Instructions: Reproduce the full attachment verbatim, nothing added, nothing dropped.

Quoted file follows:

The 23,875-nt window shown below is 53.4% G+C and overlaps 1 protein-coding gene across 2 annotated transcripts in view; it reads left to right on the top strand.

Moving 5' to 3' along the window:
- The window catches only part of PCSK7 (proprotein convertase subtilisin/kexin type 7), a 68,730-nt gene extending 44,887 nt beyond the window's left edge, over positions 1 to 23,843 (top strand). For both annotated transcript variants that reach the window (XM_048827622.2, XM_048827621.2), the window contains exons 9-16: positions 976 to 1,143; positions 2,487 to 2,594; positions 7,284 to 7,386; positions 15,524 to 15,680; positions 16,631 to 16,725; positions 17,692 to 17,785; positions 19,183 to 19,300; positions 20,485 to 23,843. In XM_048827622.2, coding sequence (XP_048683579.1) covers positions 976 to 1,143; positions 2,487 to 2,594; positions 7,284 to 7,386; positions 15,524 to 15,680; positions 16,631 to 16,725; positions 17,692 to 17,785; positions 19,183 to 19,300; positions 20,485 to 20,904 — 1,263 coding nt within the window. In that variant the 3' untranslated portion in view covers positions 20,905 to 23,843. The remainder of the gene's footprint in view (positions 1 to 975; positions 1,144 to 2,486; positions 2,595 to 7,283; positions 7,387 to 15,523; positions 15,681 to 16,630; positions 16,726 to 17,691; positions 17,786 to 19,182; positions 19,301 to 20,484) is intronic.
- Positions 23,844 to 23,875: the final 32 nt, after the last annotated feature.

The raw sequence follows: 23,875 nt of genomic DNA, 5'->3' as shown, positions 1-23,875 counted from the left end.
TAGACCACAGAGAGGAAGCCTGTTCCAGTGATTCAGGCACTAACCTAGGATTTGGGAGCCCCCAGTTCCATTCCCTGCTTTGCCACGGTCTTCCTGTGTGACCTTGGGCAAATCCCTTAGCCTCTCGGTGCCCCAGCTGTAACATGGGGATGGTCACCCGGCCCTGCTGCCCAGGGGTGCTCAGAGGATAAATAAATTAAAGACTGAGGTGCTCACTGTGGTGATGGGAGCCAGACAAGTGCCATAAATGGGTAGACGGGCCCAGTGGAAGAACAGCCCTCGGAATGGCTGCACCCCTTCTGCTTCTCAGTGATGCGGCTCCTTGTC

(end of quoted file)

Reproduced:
The 23,875-nt window shown below is 53.4% G+C and overlaps 1 protein-coding gene across 2 annotated transcripts in view; it reads left to right on the top strand.

Moving 5' to 3' along the window:
- The window catches only part of PCSK7 (proprotein convertase subtilisin/kexin type 7), a 68,730-nt gene extending 44,887 nt beyond the window's left edge, over positions 1 to 23,843 (top strand). For both annotated transcript variants that reach the window (XM_048827622.2, XM_048827621.2), the window contains exons 9-16: positions 976 to 1,143; positions 2,487 to 2,594; positions 7,284 to 7,386; positions 15,524 to 15,680; positions 16,631 to 16,725; positions 17,692 to 17,785; positions 19,183 to 19,300; positions 20,485 to 23,843. In XM_048827622.2, coding sequence (XP_048683579.1) covers positions 976 to 1,143; positions 2,487 to 2,594; positions 7,284 to 7,386; positions 15,524 to 15,680; positions 16,631 to 16,725; positions 17,692 to 17,785; positions 19,183 to 19,300; positions 20,485 to 20,904 — 1,263 coding nt within the window. In that variant the 3' untranslated portion in view covers positions 20,905 to 23,843. The remainder of the gene's footprint in view (positions 1 to 975; positions 1,144 to 2,486; positions 2,595 to 7,283; positions 7,387 to 15,523; positions 15,681 to 16,630; positions 16,726 to 17,691; positions 17,786 to 19,182; positions 19,301 to 20,484) is intronic.
- Positions 23,844 to 23,875: the final 32 nt, after the last annotated feature.

The raw sequence follows: 23,875 nt of genomic DNA, 5'->3' as shown, positions 1-23,875 counted from the left end.
TAGACCACAGAGAGGAAGCCTGTTCCAGTGATTCAGGCACTAACCTAGGATTTGGGAGCCCCCAGTTCCATTCCCTGCTTTGCCACGGTCTTCCTGTGTGACCTTGGGCAAATCCCTTAGCCTCTCGGTGCCCCAGCTGTAACATGGGGATGGTCACCCGGCCCTGCTGCCCAGGGGTGCTCAGAGGATAAATAAATTAAAGACTGAGGTGCTCACTGTGGTGATGGGAGCCAGACAAGTGCCATAAATGGGTAGACGGGCCCAGTGGAAGAACAGCCCTCGGAATGGCTGCACCCCTTCTGCTTCTCAGTGATGCGGCTCCTTGTC